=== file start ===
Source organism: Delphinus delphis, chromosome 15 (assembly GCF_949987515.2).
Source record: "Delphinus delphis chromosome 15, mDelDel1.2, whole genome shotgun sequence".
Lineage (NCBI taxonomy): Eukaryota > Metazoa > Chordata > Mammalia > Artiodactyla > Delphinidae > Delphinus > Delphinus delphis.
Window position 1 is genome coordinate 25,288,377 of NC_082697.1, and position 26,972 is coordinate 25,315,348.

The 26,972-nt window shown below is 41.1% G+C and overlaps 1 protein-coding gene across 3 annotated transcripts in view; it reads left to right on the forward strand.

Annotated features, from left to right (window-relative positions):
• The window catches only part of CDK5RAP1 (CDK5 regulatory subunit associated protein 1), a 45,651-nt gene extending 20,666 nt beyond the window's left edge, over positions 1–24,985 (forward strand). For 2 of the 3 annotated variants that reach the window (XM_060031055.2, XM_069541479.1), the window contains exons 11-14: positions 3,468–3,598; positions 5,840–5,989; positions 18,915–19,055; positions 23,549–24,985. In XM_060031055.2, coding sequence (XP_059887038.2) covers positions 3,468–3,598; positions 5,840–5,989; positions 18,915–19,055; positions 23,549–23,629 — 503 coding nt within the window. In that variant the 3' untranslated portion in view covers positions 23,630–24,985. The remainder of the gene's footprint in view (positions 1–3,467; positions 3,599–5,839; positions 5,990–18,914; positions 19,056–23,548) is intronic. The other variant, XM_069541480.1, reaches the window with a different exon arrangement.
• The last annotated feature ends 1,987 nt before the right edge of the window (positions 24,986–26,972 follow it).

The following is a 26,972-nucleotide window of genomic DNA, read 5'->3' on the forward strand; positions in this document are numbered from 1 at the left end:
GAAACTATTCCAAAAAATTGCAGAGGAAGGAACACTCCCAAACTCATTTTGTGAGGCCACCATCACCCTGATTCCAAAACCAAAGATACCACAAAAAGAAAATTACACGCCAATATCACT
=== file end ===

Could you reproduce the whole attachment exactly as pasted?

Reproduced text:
Source organism: Delphinus delphis, chromosome 15 (assembly GCF_949987515.2).
Source record: "Delphinus delphis chromosome 15, mDelDel1.2, whole genome shotgun sequence".
Lineage (NCBI taxonomy): Eukaryota > Metazoa > Chordata > Mammalia > Artiodactyla > Delphinidae > Delphinus > Delphinus delphis.
Window position 1 is genome coordinate 25,288,377 of NC_082697.1, and position 26,972 is coordinate 25,315,348.

The 26,972-nt window shown below is 41.1% G+C and overlaps 1 protein-coding gene across 3 annotated transcripts in view; it reads left to right on the forward strand.

Annotated features, from left to right (window-relative positions):
• The window catches only part of CDK5RAP1 (CDK5 regulatory subunit associated protein 1), a 45,651-nt gene extending 20,666 nt beyond the window's left edge, over positions 1–24,985 (forward strand). For 2 of the 3 annotated variants that reach the window (XM_060031055.2, XM_069541479.1), the window contains exons 11-14: positions 3,468–3,598; positions 5,840–5,989; positions 18,915–19,055; positions 23,549–24,985. In XM_060031055.2, coding sequence (XP_059887038.2) covers positions 3,468–3,598; positions 5,840–5,989; positions 18,915–19,055; positions 23,549–23,629 — 503 coding nt within the window. In that variant the 3' untranslated portion in view covers positions 23,630–24,985. The remainder of the gene's footprint in view (positions 1–3,467; positions 3,599–5,839; positions 5,990–18,914; positions 19,056–23,548) is intronic. The other variant, XM_069541480.1, reaches the window with a different exon arrangement.
• The last annotated feature ends 1,987 nt before the right edge of the window (positions 24,986–26,972 follow it).

The following is a 26,972-nucleotide window of genomic DNA, read 5'->3' on the forward strand; positions in this document are numbered from 1 at the left end:
GAAACTATTCCAAAAAATTGCAGAGGAAGGAACACTCCCAAACTCATTTTGTGAGGCCACCATCACCCTGATTCCAAAACCAAAGATACCACAAAAAGAAAATTACACGCCAATATCACT